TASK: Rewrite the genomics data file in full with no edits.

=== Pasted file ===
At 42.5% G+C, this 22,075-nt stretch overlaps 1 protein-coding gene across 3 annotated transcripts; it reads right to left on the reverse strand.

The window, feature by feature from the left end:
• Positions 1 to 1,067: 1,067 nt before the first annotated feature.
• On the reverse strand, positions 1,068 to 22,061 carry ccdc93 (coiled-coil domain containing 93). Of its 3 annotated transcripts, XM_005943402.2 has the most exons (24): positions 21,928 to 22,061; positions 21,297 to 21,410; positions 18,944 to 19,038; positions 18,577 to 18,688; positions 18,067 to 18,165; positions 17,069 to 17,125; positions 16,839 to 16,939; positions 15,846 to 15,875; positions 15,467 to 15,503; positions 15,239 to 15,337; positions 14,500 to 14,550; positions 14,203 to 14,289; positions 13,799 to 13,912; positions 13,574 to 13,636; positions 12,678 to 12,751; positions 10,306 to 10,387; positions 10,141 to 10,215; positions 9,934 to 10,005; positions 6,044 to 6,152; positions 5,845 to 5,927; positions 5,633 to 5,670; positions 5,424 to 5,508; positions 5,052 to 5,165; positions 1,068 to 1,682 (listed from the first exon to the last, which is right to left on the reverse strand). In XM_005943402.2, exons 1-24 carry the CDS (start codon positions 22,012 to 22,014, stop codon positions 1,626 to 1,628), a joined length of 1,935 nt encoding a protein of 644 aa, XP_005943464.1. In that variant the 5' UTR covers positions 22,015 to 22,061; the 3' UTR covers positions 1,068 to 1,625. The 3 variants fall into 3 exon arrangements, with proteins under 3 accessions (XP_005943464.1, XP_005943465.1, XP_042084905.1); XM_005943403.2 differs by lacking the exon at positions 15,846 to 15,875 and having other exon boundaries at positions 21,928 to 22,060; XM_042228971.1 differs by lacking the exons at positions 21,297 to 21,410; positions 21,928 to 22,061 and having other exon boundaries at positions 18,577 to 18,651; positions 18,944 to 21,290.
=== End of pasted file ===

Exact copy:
At 42.5% G+C, this 22,075-nt stretch overlaps 1 protein-coding gene across 3 annotated transcripts; it reads right to left on the reverse strand.

The window, feature by feature from the left end:
• Positions 1 to 1,067: 1,067 nt before the first annotated feature.
• On the reverse strand, positions 1,068 to 22,061 carry ccdc93 (coiled-coil domain containing 93). Of its 3 annotated transcripts, XM_005943402.2 has the most exons (24): positions 21,928 to 22,061; positions 21,297 to 21,410; positions 18,944 to 19,038; positions 18,577 to 18,688; positions 18,067 to 18,165; positions 17,069 to 17,125; positions 16,839 to 16,939; positions 15,846 to 15,875; positions 15,467 to 15,503; positions 15,239 to 15,337; positions 14,500 to 14,550; positions 14,203 to 14,289; positions 13,799 to 13,912; positions 13,574 to 13,636; positions 12,678 to 12,751; positions 10,306 to 10,387; positions 10,141 to 10,215; positions 9,934 to 10,005; positions 6,044 to 6,152; positions 5,845 to 5,927; positions 5,633 to 5,670; positions 5,424 to 5,508; positions 5,052 to 5,165; positions 1,068 to 1,682 (listed from the first exon to the last, which is right to left on the reverse strand). In XM_005943402.2, exons 1-24 carry the CDS (start codon positions 22,012 to 22,014, stop codon positions 1,626 to 1,628), a joined length of 1,935 nt encoding a protein of 644 aa, XP_005943464.1. In that variant the 5' UTR covers positions 22,015 to 22,061; the 3' UTR covers positions 1,068 to 1,625. The 3 variants fall into 3 exon arrangements, with proteins under 3 accessions (XP_005943464.1, XP_005943465.1, XP_042084905.1); XM_005943403.2 differs by lacking the exon at positions 15,846 to 15,875 and having other exon boundaries at positions 21,928 to 22,060; XM_042228971.1 differs by lacking the exons at positions 21,297 to 21,410; positions 21,928 to 22,061 and having other exon boundaries at positions 18,577 to 18,651; positions 18,944 to 21,290.